Popular movies, like those in the Pirates of the Caribbean franchise, give viewers the impression that seafarers during the Golden Age of Pirates traveled the oceans in massive ships with ample cabins. Nearly 200 years earlier, in 1492, the reality was much different. When I first saw replicas of the Niña and Pinta, I was alternately appalled and amazed that discoverers set off in uncharted waters in such small crafts.
Now you can view the Niña, the most historically accurate Columbus replica ship ever built, at the Chesapeake Bay Maritime Museum (CBMM). Replicas of two of Christopher Columbus’ ships, the Niña and Pinta, are set to dock at CBMM in St. Michaels this May 10 – 18, with boarding opportunities available daily between 9 a.m. and 6 p.m. daily for unscheduled, self-guided tours. Tickets include tours of both ships and will be available upon boarding at $8 for adults, $7 for seniors, and $6 for students 5-16, with children 4 and under free. Museum admission is an additional cost for non-CBMM members.
The Niña is a replica of the ship on which Columbus sailed across the Atlantic on his three voyages of discovery to the new world beginning in 1492. Columbus sailed the tiny ship over 25,000 miles. It is an exact replica and was built completely by hand and without the use of power tools before her 1991 launch. The Pinta, an authentic reproduction of Christopher Columbus’ ship, was launched in 2005 in Valenca, Brazil.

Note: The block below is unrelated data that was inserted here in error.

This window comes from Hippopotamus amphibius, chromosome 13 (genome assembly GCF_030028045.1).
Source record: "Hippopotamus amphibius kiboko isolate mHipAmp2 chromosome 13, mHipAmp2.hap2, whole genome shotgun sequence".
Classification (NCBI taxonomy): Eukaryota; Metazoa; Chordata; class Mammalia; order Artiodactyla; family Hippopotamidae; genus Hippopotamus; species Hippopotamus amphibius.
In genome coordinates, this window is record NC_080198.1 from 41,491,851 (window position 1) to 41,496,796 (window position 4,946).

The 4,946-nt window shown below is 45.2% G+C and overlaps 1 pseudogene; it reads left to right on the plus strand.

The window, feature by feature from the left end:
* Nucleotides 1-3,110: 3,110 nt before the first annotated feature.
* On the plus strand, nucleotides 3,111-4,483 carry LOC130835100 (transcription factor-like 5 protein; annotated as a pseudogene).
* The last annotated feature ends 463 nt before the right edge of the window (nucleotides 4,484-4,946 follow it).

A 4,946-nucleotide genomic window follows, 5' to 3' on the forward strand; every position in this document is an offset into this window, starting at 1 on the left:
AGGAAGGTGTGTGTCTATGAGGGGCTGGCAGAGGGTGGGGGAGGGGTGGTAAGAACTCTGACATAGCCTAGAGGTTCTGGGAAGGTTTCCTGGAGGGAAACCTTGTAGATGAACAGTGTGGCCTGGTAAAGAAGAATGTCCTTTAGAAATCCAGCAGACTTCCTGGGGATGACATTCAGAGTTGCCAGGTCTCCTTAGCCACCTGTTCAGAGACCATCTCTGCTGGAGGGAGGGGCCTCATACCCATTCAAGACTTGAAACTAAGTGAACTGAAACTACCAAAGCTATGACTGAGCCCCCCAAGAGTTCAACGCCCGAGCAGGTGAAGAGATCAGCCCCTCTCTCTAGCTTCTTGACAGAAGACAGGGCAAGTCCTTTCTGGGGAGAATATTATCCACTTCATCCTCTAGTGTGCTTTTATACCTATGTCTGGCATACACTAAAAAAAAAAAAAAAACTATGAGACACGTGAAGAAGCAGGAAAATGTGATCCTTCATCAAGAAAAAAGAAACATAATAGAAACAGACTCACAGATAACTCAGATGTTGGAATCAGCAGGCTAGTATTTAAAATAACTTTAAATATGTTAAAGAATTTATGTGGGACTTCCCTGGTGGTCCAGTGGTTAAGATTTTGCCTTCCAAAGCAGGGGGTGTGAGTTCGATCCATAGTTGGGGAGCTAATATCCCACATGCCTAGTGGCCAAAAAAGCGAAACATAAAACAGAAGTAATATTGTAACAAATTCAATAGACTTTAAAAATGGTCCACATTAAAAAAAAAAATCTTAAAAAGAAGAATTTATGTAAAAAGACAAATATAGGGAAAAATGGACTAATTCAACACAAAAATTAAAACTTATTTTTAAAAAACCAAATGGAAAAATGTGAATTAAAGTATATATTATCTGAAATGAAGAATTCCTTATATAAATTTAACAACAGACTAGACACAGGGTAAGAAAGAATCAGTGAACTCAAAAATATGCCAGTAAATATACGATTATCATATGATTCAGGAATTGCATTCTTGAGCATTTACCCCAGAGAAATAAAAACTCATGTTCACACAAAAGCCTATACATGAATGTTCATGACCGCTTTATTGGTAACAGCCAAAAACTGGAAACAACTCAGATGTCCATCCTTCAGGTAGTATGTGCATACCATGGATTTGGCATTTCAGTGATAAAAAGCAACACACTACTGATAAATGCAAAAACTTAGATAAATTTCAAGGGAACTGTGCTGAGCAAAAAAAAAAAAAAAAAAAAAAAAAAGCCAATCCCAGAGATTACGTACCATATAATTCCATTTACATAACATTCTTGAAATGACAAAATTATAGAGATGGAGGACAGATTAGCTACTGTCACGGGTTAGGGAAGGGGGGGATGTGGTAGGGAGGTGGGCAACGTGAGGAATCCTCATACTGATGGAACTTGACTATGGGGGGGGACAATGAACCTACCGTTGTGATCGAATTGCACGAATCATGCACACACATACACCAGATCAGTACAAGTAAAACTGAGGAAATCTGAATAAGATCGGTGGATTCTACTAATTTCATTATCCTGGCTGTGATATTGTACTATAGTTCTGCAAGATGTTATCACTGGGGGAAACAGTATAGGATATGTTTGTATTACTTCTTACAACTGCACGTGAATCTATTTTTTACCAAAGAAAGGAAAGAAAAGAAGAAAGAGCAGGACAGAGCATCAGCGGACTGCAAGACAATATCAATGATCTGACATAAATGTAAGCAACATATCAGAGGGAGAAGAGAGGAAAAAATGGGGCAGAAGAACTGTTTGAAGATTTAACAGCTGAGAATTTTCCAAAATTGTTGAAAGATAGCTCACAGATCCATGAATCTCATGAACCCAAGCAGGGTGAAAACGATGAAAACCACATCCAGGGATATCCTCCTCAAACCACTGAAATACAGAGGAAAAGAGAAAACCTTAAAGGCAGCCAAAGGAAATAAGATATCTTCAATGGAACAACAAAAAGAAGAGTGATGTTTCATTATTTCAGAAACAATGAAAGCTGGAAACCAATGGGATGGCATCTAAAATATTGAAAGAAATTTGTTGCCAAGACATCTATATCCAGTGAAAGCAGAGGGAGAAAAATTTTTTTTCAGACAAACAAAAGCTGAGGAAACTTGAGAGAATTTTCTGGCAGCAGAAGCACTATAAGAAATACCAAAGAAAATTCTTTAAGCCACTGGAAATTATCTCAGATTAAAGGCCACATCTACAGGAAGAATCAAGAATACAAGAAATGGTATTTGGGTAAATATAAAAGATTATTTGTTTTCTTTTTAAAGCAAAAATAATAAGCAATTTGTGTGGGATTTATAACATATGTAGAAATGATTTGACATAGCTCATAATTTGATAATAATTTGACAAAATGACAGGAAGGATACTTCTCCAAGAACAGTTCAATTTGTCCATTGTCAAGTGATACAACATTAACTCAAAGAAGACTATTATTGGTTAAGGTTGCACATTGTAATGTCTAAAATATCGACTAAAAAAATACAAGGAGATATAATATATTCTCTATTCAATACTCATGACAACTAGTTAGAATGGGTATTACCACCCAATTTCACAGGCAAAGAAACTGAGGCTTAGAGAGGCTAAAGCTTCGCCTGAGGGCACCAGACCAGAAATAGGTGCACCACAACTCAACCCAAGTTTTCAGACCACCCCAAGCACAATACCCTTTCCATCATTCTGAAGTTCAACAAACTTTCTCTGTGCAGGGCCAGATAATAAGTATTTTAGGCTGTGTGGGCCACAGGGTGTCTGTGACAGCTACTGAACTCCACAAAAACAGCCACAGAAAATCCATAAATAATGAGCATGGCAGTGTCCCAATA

Both ships tour together as a sailing museum dedicated to educating the public and school children. On board exhibits highlight the history of the Age of Discovery, navigation of the era, how the ships were built, and a taste of what life was like more than 500 years ago.
For More information:
The Columbus Foundation: http://thenina.com/index.html
The CBMM: http://www.cbmm.org/